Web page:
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Local News

Hearing set for Jackson Street gas station

Plans for a Thorntons gas station at Collins and Jackson streets in Joliet go to the Plan Commission next week with no decision announced yet on what to do with the 19th century limestone house near the corner.

The Plan Commission will hold a public hearing when it meets at 4 p.m. Thursday for the final plat for a project that so far has received strong support.

The City Council in October voted, 8-0, for business zoning for the property where the gas station will be built. Neighborhood leaders have voiced support for the gas station and a representative from the the city’s historic preservation commission said the group would not object.

But potential commemoration and even relocation of the 1851 limestone house on Jackson Street still is under consideration.

“The city is still getting back to us,” said Michael Hansen, attorney for the developer. “They are researching the matter to see if they can get some prices and if the house can be moved.”

The city has considered relocating the house to a nearby lot, although costs still are under review. It also is considering a demolition that would save some limestone for a commemorative marker.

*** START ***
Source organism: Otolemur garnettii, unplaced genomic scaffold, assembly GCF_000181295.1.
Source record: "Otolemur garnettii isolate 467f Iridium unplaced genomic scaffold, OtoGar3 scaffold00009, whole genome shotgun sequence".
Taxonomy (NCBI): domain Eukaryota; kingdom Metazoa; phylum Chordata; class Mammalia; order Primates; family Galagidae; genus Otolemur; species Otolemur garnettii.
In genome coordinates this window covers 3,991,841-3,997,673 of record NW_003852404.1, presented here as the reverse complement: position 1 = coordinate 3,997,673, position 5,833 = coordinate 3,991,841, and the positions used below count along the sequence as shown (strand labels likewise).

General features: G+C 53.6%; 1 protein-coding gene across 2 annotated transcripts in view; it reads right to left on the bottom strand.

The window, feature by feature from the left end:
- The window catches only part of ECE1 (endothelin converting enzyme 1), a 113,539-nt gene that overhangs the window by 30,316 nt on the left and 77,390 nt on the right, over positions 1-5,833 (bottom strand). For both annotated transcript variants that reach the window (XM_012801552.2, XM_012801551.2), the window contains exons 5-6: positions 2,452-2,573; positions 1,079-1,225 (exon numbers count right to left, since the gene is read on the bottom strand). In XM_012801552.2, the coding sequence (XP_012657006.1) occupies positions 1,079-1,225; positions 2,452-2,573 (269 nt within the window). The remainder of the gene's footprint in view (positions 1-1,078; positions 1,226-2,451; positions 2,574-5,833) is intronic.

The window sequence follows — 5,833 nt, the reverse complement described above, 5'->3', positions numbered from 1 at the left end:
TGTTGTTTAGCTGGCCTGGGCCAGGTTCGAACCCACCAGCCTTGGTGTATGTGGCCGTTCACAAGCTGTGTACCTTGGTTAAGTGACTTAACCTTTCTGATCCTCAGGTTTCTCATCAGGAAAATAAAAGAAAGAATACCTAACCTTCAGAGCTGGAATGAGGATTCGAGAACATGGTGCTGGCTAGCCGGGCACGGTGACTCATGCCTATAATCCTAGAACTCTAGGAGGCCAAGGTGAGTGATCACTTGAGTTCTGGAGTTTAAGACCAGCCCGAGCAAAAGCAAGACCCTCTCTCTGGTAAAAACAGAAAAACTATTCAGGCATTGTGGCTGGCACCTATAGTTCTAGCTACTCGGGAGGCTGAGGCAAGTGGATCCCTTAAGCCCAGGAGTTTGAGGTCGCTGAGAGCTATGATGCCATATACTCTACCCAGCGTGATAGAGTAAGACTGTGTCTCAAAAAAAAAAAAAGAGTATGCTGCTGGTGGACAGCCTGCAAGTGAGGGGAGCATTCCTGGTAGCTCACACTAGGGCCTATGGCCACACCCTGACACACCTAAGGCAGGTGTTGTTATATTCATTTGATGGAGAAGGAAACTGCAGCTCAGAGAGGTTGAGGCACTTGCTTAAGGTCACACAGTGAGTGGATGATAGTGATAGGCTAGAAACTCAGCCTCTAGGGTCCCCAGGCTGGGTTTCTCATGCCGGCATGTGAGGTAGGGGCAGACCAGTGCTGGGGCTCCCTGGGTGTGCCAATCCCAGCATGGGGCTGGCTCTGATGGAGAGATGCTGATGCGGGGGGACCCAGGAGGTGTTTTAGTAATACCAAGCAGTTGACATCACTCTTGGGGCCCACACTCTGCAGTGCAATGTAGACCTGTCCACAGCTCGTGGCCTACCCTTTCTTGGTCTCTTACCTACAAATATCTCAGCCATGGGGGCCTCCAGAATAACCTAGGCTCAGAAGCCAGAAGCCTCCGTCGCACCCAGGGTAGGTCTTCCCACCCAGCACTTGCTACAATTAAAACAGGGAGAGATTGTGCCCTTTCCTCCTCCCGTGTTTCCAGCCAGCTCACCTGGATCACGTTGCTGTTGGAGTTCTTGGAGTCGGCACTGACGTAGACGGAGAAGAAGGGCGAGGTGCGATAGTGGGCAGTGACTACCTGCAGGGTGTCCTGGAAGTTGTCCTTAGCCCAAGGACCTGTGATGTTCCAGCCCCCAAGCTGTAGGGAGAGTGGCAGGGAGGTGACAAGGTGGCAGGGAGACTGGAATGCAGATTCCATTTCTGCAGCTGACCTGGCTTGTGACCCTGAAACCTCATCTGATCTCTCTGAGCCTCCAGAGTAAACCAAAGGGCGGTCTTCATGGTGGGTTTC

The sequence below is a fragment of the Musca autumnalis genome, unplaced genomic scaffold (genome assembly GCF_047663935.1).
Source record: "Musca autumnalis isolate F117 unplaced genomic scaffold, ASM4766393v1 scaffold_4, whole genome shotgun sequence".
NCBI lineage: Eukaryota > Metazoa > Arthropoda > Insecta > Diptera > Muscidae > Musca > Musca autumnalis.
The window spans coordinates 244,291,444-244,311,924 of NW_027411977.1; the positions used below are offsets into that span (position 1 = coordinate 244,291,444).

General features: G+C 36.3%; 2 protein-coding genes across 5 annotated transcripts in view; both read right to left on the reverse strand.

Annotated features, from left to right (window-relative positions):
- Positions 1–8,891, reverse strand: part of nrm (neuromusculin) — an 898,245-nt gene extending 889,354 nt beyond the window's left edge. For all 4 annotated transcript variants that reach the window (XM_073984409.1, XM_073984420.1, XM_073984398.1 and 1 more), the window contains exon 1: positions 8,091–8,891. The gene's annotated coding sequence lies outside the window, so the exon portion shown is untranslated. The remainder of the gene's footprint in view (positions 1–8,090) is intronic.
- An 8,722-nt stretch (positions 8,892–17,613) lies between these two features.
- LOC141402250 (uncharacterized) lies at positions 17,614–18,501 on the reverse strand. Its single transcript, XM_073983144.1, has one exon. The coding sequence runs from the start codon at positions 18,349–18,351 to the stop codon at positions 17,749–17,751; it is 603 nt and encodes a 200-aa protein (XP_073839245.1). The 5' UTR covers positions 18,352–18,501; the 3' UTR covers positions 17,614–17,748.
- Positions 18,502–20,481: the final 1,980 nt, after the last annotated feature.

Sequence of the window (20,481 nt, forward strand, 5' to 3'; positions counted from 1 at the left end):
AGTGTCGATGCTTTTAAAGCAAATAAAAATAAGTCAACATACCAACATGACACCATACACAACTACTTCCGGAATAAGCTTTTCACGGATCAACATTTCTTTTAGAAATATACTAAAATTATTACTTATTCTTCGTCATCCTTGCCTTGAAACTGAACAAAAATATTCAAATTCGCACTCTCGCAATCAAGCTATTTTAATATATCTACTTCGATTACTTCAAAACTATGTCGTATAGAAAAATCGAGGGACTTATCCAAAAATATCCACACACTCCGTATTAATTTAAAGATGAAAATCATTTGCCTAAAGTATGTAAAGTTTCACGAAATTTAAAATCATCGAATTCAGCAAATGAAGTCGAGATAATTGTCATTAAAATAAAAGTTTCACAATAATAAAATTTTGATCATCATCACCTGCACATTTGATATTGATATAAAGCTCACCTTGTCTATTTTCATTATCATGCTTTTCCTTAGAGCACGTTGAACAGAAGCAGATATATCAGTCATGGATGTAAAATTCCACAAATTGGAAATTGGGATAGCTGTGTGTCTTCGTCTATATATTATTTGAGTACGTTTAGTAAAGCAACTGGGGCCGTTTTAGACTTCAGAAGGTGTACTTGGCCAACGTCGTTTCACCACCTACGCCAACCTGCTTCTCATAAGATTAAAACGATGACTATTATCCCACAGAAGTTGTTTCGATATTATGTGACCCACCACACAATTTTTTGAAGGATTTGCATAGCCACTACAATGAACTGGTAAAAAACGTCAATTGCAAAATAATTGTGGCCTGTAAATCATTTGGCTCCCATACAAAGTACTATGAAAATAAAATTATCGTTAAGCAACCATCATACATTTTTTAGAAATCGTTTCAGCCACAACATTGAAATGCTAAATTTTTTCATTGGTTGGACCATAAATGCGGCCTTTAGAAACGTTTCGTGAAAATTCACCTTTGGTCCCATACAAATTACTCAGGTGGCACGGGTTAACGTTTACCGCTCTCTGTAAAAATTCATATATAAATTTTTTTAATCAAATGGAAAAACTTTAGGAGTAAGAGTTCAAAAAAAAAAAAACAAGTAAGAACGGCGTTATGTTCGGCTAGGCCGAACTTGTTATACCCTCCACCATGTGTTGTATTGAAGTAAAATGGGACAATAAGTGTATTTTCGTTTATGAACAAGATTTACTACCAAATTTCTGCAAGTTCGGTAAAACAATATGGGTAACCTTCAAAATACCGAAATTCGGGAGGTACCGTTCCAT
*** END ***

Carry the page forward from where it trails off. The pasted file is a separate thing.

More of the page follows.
“We’re still looking at our options for a possible move,” Joliet Director of Planning Michael Schwarz said. “There’s no definite decision as to whether that is going to happen or not. Obviously, the fallback will be to salvage any material for some other decorative project.”

The plat that goes to the Plan Commission primarily deals with details of the Thorntons gas station.

The station would include a 4,400-square-foot convenience store and parking for 23 vehicles, according to a city memo on the project. The gas-pump canopy will be 5,360 square feet and accommodate fueling for 20 vehicles.

The station would have right-in, right-out access on Jackson and Collins streets with full access along East Clay Street.

Staff is working with the developer on a gateway feature at the intersection of Jackson and Collins streets, which some have suggested could be where the limestone from the 1851 house could be used.

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